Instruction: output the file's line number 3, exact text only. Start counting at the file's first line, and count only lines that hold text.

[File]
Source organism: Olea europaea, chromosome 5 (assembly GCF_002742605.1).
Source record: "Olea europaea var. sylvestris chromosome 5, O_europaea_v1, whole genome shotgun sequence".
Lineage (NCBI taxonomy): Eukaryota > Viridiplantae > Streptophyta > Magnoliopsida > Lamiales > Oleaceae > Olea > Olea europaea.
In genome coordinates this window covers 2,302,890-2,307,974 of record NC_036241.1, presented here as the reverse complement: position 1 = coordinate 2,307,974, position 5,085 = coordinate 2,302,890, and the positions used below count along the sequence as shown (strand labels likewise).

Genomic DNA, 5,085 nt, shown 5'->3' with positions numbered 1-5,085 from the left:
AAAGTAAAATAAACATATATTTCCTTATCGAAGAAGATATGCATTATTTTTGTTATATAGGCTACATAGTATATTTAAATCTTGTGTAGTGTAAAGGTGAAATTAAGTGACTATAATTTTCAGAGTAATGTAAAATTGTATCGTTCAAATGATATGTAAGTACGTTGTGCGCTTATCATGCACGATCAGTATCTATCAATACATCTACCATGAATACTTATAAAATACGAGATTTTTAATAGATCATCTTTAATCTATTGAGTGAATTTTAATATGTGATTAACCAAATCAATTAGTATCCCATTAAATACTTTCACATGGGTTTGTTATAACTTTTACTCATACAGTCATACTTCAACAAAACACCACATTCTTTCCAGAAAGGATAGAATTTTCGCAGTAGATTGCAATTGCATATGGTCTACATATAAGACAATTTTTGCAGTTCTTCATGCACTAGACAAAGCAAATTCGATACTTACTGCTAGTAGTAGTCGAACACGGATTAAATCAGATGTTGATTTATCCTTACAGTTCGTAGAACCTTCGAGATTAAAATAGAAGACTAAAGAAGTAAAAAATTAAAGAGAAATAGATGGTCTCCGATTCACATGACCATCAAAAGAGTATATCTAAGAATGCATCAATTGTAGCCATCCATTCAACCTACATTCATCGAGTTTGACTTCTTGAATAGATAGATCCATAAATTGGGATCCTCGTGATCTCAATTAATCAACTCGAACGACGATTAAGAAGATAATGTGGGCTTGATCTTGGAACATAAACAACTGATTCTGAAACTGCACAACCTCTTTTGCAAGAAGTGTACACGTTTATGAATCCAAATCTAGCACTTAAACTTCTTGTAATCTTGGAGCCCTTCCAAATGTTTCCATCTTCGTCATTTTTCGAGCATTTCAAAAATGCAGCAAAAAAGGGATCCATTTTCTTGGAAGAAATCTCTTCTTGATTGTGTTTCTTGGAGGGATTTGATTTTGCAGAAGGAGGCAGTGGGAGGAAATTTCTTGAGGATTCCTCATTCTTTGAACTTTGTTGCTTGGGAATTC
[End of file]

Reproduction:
Lineage (NCBI taxonomy): Eukaryota > Viridiplantae > Streptophyta > Magnoliopsida > Lamiales > Oleaceae > Olea > Olea europaea.